This book is very timely written, as we are currently witnessing an unparallelled drought in California, as well as other states in the Pacific Northwest. At my last trip to California, I found my own relatives were all dealing with the drought and trying to find ways to replace their lawns, conserve water, as we looked in dismay at water sources drying up almost right before our eyes. Even the great waterfalls in Yosemite were low on water.
The Prepper’s Water Survival Guide offers many practical suggestions and tips that you can immediately apply to your own situation. Water is vital for survival, and I always tell my readers to stock up on water, even if they choose to do nothing else to prepare.
Below is my interview with Daisy Luther.
1. What water storage tips would you recommend to apartment dwellers living in the city?
When you’re in an apartment your storage space can be very limited. I recommend that you use those hidden spaces that normally go to waste for storing water: the back of the closet behind the clothing; pull the couch out from the wall and put bottles behind it, with a shelf on top to make it look like a console; under the bed; put a table cloth on the coffee table and store some there. If you’re in an apartment or other small space, focus on using smaller containers for your water, instead of the large 5 gallon jugs. A small container can be tucked into nooks and crannies more easily.
2. How are you dealing with the water shortage in California at the present time?
Fortunately, I live in a home with a very deep well that has a substantial amount of water. However, I still store several hundred gallons of water because I have farm animals and a garden. We are careful not to be wasteful. We collect gray water whenever possible and use it outside.
3. What are your favorite water conservation tips?
People flush an astounding amount of water down the toilet. “When it’s yellow, let it mellow” is pretty much the rule of thumb here in California. Capture the water that normally runs down the sink when you are getting the water hot for doing dishes. Use that for giving water to pets or plants. Be very cognizant of the water that goes down the drain – we are very wasteful here in North America. Consider a “no-running-water” drill so that you can see exactly how much water you normally waste – this awareness will help you cut your usage.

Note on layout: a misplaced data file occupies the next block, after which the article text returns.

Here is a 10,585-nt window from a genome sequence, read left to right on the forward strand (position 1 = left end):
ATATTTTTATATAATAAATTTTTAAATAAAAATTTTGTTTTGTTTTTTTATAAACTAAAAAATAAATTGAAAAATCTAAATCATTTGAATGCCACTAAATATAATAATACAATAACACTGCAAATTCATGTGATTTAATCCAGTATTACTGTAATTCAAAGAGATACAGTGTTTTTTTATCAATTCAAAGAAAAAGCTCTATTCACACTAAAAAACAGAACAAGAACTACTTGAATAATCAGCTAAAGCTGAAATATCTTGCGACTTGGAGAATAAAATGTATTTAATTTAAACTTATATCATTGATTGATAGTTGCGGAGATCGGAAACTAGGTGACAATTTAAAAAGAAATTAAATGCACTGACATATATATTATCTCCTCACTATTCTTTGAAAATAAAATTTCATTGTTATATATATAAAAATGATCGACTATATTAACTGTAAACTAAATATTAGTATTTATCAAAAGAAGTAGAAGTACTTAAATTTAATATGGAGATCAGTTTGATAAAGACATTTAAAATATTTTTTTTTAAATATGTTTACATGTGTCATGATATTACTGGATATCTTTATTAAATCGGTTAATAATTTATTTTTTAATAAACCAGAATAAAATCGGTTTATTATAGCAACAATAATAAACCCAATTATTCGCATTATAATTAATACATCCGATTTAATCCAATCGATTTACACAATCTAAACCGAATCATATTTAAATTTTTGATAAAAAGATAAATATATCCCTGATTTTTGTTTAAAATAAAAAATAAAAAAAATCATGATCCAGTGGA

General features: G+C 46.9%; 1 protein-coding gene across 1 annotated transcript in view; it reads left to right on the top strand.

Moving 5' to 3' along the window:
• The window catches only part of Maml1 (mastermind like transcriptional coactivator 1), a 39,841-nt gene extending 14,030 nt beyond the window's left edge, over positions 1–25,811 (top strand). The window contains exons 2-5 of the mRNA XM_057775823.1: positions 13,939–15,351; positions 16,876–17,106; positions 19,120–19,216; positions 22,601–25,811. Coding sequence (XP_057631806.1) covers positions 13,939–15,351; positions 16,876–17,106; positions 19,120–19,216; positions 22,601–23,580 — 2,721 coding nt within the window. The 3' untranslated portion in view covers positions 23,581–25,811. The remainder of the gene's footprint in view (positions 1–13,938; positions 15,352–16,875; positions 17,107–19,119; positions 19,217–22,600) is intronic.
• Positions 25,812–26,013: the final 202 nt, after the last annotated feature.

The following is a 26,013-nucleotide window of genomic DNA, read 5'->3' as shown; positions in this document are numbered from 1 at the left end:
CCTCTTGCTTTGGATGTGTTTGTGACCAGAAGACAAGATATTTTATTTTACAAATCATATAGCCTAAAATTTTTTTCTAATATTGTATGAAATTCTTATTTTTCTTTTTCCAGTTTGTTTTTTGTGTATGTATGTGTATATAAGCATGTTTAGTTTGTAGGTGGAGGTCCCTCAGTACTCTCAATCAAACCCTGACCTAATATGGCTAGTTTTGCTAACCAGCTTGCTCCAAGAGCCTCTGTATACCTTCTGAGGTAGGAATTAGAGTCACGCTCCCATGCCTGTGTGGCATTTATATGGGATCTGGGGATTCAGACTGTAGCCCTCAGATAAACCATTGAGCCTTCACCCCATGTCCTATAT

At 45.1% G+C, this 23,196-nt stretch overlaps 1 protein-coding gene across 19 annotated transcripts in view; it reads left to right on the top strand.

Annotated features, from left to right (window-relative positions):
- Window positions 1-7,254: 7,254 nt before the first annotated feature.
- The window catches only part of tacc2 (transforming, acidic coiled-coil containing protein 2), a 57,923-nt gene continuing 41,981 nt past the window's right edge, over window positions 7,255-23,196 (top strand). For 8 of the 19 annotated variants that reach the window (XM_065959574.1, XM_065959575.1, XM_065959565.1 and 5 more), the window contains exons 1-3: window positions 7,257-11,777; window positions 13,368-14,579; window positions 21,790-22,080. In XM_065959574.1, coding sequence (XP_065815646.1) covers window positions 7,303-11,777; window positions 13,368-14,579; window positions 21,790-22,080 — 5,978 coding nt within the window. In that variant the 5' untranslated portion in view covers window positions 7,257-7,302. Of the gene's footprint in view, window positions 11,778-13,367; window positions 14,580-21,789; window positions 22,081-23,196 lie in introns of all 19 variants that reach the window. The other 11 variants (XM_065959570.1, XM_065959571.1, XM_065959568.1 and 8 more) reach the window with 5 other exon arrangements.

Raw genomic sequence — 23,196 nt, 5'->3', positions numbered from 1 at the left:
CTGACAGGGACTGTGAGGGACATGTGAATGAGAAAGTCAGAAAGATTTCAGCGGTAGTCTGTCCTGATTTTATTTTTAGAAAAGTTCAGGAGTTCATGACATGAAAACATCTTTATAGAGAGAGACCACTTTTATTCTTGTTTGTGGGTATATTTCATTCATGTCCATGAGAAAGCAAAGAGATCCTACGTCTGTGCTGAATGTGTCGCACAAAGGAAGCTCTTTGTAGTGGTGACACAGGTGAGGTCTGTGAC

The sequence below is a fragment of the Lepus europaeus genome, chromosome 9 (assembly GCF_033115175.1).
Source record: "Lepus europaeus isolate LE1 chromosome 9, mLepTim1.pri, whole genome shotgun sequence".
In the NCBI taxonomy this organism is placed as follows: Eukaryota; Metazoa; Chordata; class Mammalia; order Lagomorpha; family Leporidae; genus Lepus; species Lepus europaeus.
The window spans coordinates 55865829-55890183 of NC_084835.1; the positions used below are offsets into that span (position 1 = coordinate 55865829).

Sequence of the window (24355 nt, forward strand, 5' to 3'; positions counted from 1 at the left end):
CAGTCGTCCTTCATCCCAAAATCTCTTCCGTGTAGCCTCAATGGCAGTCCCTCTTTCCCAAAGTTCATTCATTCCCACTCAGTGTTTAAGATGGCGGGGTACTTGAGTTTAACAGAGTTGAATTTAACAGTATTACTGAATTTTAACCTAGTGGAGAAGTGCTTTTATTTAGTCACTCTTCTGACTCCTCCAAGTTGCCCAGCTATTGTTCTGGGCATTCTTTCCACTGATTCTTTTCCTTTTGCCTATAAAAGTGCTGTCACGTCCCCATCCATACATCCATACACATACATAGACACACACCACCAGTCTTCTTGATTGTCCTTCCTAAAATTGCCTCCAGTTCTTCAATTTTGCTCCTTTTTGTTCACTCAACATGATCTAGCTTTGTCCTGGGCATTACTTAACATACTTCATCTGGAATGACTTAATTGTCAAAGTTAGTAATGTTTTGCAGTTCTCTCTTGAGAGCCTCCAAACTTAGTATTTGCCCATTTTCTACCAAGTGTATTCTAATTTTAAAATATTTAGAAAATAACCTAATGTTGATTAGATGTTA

4. Please share some great summer projects for preppers.
In the summer, we like to practice our outdoor skills with activities like hiking or fishing. We also enjoy going foraging and preserving food. It’s a good way to pair “summer vacation” with “prepper education” for your children.
5. How would you go about getting your non-prepper friends and relatives on board with becoming more prepared?
This is tough because they often don’t want to hear it. It’s easier mentally for them to write you off as crazy than it is to accept the fact that sometimes, life goes awry. I generally try to recommend small changes instead of huge preps, like getting ready for a power outage. I always point out the events on the news that would have gone more smoothly had the people involved been prepared. Every once in a while, it works, so keep at it, gently, with those you love. Don’t be too pushy, or you’ll scare them off. Slow and steady wins this race.